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Allure

PART Allurements to Wrong, or Difficulties in ad-
I. hering uniformly to what is Right, and of the

Danger of Miscarrying by such Temptations,
than the Words Moral Government. A State
of Probation then, as thus particularly im-
plying in it Trial, Difficulties and Danger,
may require to be considered distinctly by
įtself.

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And as the moral Government of God,
which Religion teaches us, implies, that we
are in a State of Trial with regard to a future
World: so also his natural Government over
us, implies, that we are in a State of Trial,
in the like Sense, with regard to the present
World. Natural Government by Rewards
and Punishments, as much implies natural
Trial, as moral Government does moral Trial.
The natural Government of God here meant,
consists, in his annexing Pleasure to some
Actions, and Pain to others, which are in
our Power to do or forbear, and in giving us
Notice of such Appointment beforehand,
This necessarily implies, that he has made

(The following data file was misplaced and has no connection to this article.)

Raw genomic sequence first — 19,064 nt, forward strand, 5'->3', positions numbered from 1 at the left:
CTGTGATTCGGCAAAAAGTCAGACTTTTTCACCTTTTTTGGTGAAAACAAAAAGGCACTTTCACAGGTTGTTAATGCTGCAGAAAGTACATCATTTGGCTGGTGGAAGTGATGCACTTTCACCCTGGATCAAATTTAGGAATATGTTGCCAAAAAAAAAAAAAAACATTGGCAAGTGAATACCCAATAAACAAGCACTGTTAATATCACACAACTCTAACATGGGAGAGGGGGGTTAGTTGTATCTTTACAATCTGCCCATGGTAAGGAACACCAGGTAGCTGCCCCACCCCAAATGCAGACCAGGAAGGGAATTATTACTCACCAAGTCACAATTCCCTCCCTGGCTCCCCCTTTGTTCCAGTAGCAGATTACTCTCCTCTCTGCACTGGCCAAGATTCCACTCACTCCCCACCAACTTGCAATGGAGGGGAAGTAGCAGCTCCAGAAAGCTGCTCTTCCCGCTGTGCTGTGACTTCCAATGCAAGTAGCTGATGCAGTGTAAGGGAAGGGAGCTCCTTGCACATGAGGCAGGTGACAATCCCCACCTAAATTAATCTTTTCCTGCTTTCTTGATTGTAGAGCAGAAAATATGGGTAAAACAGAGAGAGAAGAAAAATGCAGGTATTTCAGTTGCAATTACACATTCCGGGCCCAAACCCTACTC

our Happiness and Misery, or our Interest, to
depend in Part upon Ourselves. And so far
as Men have Temptations to any Course of
Action, which will probably occafion them
greater temporal Inconvenience and Uneafi-
ness, than Satisfaction; so far their temporal
Chap. q.

Interest

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Interest is in Danger from themselves, or they CHAP.
are in a State of Trial with respect to it. IV.
Now People often blame others, and even
themselves, for their Misconduct in their tem-
poral Concerns.

And we find many are
greatly wanting to themselves, and miss of
that natural Happiness, which they might
have obtained in the present Life: perhaps
every one does in some Degree. But many
run themselves into great Inconvenience, and
into extreme Distress and Misery: not through
Incapacity of knowing better, and doing bet-
ter for themselves, which would be nothing
to the present Purpose ; but through their
own Fault. And these things necessarily im-
ply Temptation, and Danger of miscarrying,
in a greater or less Degree, with respect to
our worldly Interest or Happiness. Every one
too, without having Religion in his Thoughts,
speaks of the Hazards which young People
run, upon their setting out in the World:
Hazards from other Causes, than merely
their Ignorance, and unavoidable Accidents.
And some Courses of Vice, at least, being
contrary to Men's worldly Interest or Good
Temptations to these, must at the same time
be Temptations to forego our present, and
our future Interest. Thus in our natural or
temporal Capacity, we are in a State of Trial,
į. e. of Difficulty and Danger, analogous, or
like to our moral and religious Trial.

This